Leaders set to discuss amnesty law
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By Lerema Pheea
The National Reforms Authority (NRA) is on a campaign to engage stakeholders ahead of the convening of a national forum on peace, unity, and reconciliation set to be held on July 21-23.
The convening of the meeting follows the formulation and tabling before the national assembly of Lesotho the National peace and unity bill 2021 that sparked controversy and public debates on whether it comes as a ploy to set free by granting amnesty to treason, murder, and attempted murder charged soldiers and politicians.
But, Mafiroane Motanyane, the chief executive officer of the authority said their work as NRA is to balance amnesty and prosecution and their tentative date for the national forum is July 21-23.
Motanyane said it is a command from Basotho to work with in accordance with the National dialogue plenary II report which highlighted the need for an institution of the transitional justice commission.
Motanyane continued to say that NRA has been given a task to gaze on how these issues can be approached in order to reach peace and unity without compromising on rule of law and justice but to attempt to balance justice and forgiveness.
He added that if they can correctly deal with those strategies, they have committed to themselves to work with, this will be very helpful to pave a way for the reforms that are underway.
He said NRA has taken this head-on from the beginning.
“Last year in December, NRA made a decision that this issue of peace, unity, and reconciliation of the nation must be first discussed by Basotho in order for NRA to be aligned with the decisions the public will have reached,” Motanyane said.
He said even if they went to the public, it was by the discussion that brought NRA into existence while the National dialogue planning committee (NDPC) was at leadership.
He further explained that because of the biggest and sensitivity of this work they are facing, NRA has advised itself that issues ought to be discussed by Basotho first.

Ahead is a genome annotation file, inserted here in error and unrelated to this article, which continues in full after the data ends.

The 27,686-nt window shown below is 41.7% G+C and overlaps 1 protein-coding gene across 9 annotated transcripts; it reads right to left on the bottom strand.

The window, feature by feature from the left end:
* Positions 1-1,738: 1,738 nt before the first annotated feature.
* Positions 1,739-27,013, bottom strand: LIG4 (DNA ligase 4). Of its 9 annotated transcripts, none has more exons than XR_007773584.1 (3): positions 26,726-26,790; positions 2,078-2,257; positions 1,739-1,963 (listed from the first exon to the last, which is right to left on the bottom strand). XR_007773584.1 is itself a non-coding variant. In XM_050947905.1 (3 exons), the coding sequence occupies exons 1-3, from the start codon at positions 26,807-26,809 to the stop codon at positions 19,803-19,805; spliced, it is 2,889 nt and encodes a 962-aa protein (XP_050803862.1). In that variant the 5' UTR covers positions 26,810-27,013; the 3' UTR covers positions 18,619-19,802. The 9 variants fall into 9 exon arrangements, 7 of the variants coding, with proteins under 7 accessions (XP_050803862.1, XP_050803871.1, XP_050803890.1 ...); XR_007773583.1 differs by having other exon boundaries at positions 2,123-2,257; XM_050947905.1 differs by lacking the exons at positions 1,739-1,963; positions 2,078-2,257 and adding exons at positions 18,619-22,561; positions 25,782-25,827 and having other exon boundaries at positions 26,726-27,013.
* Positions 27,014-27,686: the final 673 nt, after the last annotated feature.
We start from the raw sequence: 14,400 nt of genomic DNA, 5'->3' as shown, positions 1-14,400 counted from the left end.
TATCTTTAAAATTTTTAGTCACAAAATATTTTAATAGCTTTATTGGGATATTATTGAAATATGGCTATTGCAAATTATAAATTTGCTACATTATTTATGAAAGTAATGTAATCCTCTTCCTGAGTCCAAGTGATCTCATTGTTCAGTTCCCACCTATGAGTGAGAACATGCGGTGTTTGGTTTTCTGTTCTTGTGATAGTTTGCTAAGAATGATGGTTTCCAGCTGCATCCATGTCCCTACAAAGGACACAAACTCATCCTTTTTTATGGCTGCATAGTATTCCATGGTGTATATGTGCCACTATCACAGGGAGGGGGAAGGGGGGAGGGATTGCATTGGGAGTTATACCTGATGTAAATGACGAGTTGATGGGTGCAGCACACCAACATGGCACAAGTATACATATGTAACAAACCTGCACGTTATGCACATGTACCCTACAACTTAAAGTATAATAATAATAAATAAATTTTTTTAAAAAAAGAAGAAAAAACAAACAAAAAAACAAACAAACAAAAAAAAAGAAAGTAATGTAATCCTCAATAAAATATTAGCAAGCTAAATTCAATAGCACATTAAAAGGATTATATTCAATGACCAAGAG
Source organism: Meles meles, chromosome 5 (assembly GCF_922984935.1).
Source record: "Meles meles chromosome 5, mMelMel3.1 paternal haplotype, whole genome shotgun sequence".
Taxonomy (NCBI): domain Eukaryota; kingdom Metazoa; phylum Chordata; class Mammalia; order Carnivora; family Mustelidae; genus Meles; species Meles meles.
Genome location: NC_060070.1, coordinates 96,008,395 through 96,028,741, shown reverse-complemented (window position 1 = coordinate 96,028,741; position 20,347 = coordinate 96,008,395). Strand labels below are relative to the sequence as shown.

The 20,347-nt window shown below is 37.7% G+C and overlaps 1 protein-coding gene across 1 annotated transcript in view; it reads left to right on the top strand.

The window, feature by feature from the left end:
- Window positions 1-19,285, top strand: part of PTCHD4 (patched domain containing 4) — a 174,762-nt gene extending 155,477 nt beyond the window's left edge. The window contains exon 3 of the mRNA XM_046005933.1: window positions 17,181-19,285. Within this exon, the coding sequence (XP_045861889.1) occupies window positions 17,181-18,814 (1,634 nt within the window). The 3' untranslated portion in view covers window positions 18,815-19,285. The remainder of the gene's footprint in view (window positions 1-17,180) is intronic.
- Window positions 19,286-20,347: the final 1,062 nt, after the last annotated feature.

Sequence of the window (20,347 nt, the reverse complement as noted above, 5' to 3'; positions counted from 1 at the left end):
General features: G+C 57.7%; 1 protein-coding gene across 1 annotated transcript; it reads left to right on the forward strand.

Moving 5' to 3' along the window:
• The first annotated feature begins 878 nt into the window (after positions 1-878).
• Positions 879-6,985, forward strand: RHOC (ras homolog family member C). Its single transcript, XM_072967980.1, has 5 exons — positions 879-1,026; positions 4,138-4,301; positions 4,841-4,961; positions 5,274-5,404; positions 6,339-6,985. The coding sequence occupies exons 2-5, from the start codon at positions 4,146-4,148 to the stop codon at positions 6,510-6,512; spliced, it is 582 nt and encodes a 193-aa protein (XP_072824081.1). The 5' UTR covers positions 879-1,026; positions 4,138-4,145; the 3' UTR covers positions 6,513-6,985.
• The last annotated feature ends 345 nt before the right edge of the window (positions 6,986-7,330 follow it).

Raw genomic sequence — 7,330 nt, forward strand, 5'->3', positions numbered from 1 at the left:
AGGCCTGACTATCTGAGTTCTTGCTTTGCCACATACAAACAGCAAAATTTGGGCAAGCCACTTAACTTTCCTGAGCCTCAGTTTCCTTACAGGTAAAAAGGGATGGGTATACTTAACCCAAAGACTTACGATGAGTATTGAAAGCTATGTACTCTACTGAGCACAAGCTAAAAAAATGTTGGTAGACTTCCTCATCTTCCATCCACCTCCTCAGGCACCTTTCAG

Motanyane said this discussion would be the pinnacle of the national forum the NRA is campaigning for and anticipates that national leaders and the representatives of the public across various sectors shall participate and come up with the Lesotho homegrown peace, unity, and reconciliation document which they will own.
“Because of coronavirus that hinders us to have a meeting with the leadership of this country from last year, we have advice ourselves with the government to postpone the day until the situation allows us.
“…NRA is in the process to advice itself in order to allow the opinions of the public to suggest their perspectives and what they want on this day that was postponed many times so they will come up with something that can be turned to be a law that is formed from the opinion of Basotho, not from a certain person or people,” said Motanyane.
He continued to say that NRA has desires to have a meeting on the 21-23 July 2021 with the leadership and representatives of the public in all sectors to have a discussion on the peace, unity reconciliation bill in order to submit their views.
He added, “we are ought to have a discussion to reach a decision on transitional justice on how it can be reached and what does it include”.
Motanyane said the right decision must be reached and everything on transitional justice presented clearly and the day when this transitional justice will begin and when it will end because it has been a longer the public have wronged each other.
“…we ought to agree together on who will continue to put transitional justice on the action with who and in what manner so that it will be easier for NRA to issue the right bill that will go to a parliament as it is commanded by the public,” said Motanyane.
Motanyane said that reforms are not an event but a process because this work given to NRA is not something that can take short time.
He said the plenary II report provides that these reforms are divided into three parts namely; short term, medium, and long.
Motanyane also said those who are going to work on these reforms must have ownership of them so that they can rightly make what is expected because these reforms are a plan of Basotho to see Lesotho the way they like it to be.